Rowdy youngsters prompt police letters

PARENTS of more than 20 teenagers have been sent letters about their youngsters' behaviour following rowdy incidents in Trimley St Mary.In the most recent incident, four police cars and an ambulance were called after a fight broke out over a mobile phone on the green on the Farmlands estate.

PARENTS of more than 20 teenagers have been sent letters about their youngsters' behaviour following rowdy incidents in Trimley St Mary.

In the most recent incident, four police cars and an ambulance were called after a fight broke out over a mobile phone on the green on the Farmlands estate.

Nearly two dozen teenagers were caught up in the brawl, which was dispersed and dealt with swiftly by police.

One person was arrested and released, and no complaint of assault was made.


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Beat officers in the village though have been concerned about the gatherings near the parade of shops in Faulkeners Way and are working hard to sort out the problems so they do not escalate.

In the past youngsters have been accused of vandalism, rowdy behaviour, shouting and swearing, and under-age drinking.

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Pc Jim Kerr and Pc Dave Gledhill have been making regular patrols of the area, speaking to the youngsters and moving them on.

Pc Kerr said: "What we are trying to do is nip this in the bud.

"We are not saying all teenagers are bad – and only a minority ever cause a problem at all. But some parents don't seem to think it's a problem to let their children out and give them a can of beer.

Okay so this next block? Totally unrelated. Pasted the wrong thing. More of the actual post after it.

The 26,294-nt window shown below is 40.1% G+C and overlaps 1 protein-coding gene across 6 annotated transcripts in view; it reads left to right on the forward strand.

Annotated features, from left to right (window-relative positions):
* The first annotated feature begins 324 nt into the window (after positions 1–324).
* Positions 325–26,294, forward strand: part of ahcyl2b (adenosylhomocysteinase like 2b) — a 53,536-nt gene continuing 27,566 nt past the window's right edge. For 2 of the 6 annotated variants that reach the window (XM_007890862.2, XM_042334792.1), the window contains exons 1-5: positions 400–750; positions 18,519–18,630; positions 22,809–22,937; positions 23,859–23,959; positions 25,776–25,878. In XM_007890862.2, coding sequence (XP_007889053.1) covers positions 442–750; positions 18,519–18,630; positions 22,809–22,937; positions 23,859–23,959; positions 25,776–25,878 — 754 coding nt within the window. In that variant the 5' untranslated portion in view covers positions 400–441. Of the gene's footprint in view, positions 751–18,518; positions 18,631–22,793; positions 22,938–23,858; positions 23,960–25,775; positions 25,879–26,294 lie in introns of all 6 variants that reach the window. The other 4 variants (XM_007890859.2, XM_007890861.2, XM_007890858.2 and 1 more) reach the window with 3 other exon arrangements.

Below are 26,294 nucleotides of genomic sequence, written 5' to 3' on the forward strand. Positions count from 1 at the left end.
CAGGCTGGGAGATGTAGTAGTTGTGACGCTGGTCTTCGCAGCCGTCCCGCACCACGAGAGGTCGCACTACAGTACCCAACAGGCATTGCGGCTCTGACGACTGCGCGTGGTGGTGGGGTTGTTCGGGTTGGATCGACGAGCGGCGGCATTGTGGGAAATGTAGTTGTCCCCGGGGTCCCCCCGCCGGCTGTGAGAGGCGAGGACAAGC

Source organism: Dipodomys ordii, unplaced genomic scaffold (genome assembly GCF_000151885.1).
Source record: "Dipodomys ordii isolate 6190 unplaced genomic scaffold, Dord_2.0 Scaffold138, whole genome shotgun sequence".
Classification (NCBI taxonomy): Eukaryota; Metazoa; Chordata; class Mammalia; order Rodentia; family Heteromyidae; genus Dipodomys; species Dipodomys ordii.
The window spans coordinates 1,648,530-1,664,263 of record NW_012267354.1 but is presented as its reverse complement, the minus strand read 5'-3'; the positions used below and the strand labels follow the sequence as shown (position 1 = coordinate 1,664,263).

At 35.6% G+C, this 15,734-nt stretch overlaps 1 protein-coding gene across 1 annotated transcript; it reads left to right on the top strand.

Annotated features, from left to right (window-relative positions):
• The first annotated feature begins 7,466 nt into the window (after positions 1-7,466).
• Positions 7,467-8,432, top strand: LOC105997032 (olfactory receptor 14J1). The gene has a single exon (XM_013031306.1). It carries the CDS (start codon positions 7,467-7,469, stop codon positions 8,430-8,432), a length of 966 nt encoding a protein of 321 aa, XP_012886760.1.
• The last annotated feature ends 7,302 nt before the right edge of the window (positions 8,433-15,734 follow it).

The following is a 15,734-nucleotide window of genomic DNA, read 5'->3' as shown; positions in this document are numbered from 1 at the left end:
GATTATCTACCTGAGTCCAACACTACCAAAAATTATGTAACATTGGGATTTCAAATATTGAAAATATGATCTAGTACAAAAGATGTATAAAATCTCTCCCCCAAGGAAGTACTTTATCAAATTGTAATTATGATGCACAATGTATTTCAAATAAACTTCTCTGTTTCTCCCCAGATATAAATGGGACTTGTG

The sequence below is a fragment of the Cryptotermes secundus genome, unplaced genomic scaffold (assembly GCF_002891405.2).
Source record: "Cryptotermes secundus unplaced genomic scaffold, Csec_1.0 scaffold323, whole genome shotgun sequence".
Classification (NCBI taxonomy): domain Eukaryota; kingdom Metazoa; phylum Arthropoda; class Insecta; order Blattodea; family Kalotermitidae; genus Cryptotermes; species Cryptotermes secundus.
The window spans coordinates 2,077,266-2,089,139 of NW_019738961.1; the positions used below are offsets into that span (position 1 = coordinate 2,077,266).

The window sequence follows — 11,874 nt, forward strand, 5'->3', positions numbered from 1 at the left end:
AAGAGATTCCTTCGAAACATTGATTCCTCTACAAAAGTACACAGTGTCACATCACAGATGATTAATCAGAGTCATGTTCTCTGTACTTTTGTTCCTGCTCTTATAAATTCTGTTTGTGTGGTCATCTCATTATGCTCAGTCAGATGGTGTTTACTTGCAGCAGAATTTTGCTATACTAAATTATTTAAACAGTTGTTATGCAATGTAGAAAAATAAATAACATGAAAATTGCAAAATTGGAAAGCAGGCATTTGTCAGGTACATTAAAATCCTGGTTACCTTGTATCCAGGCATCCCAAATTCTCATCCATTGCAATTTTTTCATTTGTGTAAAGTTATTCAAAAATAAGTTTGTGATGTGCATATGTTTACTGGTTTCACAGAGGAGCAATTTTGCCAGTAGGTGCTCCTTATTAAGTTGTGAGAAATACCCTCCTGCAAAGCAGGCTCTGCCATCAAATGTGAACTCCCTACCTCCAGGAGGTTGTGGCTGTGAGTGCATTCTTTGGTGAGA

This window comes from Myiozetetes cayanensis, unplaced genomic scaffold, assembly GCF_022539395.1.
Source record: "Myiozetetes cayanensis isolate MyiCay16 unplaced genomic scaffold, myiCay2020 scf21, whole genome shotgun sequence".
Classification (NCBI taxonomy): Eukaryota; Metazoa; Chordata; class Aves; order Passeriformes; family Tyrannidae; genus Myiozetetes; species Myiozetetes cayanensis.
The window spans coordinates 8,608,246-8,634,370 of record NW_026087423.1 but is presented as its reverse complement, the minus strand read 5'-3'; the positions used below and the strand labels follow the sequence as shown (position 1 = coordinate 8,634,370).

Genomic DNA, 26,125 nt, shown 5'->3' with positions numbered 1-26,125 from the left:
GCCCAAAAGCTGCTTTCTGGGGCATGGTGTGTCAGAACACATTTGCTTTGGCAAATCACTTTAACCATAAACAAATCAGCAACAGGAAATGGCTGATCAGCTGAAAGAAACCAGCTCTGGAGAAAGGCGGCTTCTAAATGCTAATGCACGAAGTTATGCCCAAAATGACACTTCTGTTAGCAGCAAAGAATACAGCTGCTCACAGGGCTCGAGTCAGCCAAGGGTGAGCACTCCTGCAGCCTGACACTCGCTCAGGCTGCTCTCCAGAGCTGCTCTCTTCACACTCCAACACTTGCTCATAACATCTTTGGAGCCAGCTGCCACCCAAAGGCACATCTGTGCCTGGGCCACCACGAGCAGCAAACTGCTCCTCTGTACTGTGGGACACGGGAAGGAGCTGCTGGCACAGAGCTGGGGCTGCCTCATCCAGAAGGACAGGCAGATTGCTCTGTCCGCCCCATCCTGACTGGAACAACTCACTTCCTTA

"But they don't appreciate that can make them lose their inhibitions and turn a nice placid teenager into a nightmare.

"People can feel intimidated by their presence and are worried by them."

He told Trimley St Mary Parish Council that 20 letters had been sent to parents about their children. If those children were seen causing a nuisance again, the parents would be visited by the beat officers.

A number of the youngsters were local, but many came from as far as Old Felixstowe, using the green and shops as a gathering point.

"A letter is usually enough and these youngsters do not come to our notice again, although there is always a core element who think 'we will do what we want and you are not going to stop us'," said Pc Kerr.

Youngsters have said that all they want is somewhere to meet – but they do not want a supervised youth club. They have asked the parish council to consider a teen shelter, but the idea has proved too expensive.

A committee – including beat officers, youth workers, young people and councillors – is looking at problems in the whole of the Felixstowe area and considering different ideas to keep them off the streets.

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